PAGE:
One of the best Bluetooth speaker systems just got a big upgrade for 2024


As the maker of one of the best stereo speaker systems I’ve tried, the announcement of a new Q Acoustics M40 tower speaker system unveiled today (February 15) caught my eye. The floorstanding newcomer joins the popular M20 HD wireless audio system that has remained in place as part of my home office desktop setup since it arrived. This larger cabinet version claims extended bass performance (down to 38Hz), which means it should achieve richer and more engaging sound.

Unlike the recently announced KEF LSX II Lite bookshelf wireless music system that integrates both Wi-Fi and Bluetooth wireless connectivity, the Q Acoustics M40 is a Bluetooth-only setup just like its M20 sibling. As a stereo speaker system it’s similarly configured with one powered speaker containing the built-in Class D amplification (rated at 2x 100W) that’s linked to a passive speaker via a umbilical cable. 

Q Acoustics M40 in white placed beside a chair in a home lifestyle setting

(Image credit: Q Acoustics)

Classed as a pair of micro towers rather than full-on towers, the M40 speakers stand at just 28 inches tall (71cm), which should make them easier to accommodate than many floorstanding speaker systems. The cabinet construction has a fixed grille that’s said to help give extra strength and rigidity to the front baffle while reducing the structure around speaker drivers to minimize soundwave disruptions as they’re projected forwards. The cabinet itself features Q Acoustics’ proprietary Point-to-Point internal bracing to keep the speaker as rigid and inert as possible, and stabilizers are supplied to help keep it as stable as possible.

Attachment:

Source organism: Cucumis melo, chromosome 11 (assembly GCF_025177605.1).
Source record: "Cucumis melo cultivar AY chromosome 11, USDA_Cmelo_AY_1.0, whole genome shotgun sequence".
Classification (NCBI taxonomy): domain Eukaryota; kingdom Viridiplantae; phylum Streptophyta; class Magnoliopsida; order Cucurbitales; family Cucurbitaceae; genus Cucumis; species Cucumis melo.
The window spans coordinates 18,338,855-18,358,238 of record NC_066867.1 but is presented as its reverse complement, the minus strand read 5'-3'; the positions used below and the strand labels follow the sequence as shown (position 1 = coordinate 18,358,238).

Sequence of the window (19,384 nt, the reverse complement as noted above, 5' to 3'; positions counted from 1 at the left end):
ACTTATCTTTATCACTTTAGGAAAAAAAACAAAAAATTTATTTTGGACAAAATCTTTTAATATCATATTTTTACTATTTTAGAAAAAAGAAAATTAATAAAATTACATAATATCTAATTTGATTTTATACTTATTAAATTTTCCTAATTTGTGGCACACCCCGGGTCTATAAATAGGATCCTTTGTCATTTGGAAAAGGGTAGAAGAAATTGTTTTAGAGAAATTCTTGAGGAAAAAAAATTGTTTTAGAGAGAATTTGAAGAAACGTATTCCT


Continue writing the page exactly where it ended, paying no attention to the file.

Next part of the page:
The M40’s has two 5-inch (125mm) mid/bass drivers in each speaker cabinet said to deliver outstanding bass performance and midrange fidelity. High frequencies are handled by a 0.9 inch (22mm) decoupled tweeter at the top of the cabinet’s front baffle.

Q Acoustics M40 speakers showing connections on the rear

Controls on the back allow the speaker to be designated as the left or right channel, and there’s an EQ switch to let the system know where each speaker is placed in relation to room boundaries. Physical inputs run to optical digital, USB-C, analog RCAs and 3.5mm jack. (Image credit: Q Acoustics)

There’s a slew of connections at the back of the powered speaker which can be designated as either the left or right stereo channel. There’s a digital optical input and USB port for wired digital connections that can handle up to 24-bit/192kHz audio files at full quality. Plus, there’s stereo analog RCAs as well as a 3.5mm jack input and a subwoofer output. 



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